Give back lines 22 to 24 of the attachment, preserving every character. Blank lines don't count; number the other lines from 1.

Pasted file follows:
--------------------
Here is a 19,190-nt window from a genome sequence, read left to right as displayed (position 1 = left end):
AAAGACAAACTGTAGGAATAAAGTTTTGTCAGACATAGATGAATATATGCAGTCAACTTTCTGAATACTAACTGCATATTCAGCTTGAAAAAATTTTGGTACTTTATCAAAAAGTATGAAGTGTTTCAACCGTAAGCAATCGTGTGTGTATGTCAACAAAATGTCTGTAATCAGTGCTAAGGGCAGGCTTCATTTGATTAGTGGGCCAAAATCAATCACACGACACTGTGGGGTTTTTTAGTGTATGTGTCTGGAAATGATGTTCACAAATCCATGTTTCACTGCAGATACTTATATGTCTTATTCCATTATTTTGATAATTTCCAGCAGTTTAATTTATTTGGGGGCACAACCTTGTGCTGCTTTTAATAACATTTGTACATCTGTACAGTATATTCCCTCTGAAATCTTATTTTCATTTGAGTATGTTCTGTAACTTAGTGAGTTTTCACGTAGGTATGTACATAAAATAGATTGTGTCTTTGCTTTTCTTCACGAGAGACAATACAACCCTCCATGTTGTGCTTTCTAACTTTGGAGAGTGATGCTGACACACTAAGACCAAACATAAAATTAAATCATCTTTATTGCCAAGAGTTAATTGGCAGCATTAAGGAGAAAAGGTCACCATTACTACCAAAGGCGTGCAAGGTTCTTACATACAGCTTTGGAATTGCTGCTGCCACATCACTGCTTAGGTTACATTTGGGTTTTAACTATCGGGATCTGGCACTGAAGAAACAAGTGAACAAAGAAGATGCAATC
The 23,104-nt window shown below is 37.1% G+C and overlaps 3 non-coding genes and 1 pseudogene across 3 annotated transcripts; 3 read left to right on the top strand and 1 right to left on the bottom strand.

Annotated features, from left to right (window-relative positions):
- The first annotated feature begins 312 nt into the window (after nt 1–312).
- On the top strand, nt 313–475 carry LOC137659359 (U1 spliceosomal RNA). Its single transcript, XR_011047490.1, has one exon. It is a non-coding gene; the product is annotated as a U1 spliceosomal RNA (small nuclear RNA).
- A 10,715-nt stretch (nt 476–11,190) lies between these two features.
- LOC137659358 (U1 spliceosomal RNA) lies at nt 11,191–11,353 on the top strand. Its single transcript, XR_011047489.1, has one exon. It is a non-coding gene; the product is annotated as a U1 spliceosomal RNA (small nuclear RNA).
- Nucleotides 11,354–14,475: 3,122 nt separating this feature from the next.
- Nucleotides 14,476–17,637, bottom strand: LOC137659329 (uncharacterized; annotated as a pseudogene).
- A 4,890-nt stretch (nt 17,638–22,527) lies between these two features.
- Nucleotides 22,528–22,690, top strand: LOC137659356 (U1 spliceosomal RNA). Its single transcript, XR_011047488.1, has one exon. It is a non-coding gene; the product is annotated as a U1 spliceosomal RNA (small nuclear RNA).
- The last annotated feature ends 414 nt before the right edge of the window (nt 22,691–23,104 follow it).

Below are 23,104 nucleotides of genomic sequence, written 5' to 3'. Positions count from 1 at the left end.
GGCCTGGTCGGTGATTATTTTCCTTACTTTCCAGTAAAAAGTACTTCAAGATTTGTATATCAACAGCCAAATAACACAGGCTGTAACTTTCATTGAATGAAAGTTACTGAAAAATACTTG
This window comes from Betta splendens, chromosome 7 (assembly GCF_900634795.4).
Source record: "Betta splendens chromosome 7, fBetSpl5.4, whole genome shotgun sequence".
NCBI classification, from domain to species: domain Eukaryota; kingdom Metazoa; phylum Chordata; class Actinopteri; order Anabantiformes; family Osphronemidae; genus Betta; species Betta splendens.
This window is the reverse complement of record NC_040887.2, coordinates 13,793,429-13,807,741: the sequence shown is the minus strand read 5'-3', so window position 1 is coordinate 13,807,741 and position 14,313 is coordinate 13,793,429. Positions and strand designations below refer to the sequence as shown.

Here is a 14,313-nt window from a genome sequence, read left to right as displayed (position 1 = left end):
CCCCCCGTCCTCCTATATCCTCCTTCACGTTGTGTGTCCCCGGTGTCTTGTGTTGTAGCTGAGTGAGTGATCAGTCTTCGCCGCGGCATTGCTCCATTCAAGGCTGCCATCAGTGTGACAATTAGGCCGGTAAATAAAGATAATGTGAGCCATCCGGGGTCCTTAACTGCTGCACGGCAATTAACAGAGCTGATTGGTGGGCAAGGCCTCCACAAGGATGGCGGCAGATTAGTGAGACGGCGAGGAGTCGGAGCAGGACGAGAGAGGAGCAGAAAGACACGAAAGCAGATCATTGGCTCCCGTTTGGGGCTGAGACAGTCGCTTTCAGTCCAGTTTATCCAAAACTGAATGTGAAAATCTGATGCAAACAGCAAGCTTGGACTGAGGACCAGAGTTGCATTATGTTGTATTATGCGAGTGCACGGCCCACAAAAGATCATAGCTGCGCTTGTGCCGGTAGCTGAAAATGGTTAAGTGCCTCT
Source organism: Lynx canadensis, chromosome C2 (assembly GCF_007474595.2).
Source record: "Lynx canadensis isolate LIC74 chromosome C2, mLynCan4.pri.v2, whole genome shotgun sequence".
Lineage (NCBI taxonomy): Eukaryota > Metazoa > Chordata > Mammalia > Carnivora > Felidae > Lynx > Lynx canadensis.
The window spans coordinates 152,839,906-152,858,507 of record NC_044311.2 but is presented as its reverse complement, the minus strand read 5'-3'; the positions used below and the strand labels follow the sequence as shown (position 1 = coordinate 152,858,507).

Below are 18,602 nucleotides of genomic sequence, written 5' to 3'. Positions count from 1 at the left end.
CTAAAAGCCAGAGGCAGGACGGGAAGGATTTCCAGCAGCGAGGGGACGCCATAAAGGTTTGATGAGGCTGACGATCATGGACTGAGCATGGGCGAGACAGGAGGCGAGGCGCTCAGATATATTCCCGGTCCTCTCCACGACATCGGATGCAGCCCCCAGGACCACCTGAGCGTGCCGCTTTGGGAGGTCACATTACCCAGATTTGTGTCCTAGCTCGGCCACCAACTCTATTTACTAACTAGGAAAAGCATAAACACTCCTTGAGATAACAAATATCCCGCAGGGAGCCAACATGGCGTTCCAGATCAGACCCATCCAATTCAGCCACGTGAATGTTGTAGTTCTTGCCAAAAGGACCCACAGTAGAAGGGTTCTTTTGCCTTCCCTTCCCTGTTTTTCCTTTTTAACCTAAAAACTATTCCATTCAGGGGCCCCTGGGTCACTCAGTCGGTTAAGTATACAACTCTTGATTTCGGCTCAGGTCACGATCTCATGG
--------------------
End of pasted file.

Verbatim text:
Source organism: Lynx canadensis, chromosome C2 (assembly GCF_007474595.2).
Source record: "Lynx canadensis isolate LIC74 chromosome C2, mLynCan4.pri.v2, whole genome shotgun sequence".
Lineage (NCBI taxonomy): Eukaryota > Metazoa > Chordata > Mammalia > Carnivora > Felidae > Lynx > Lynx canadensis.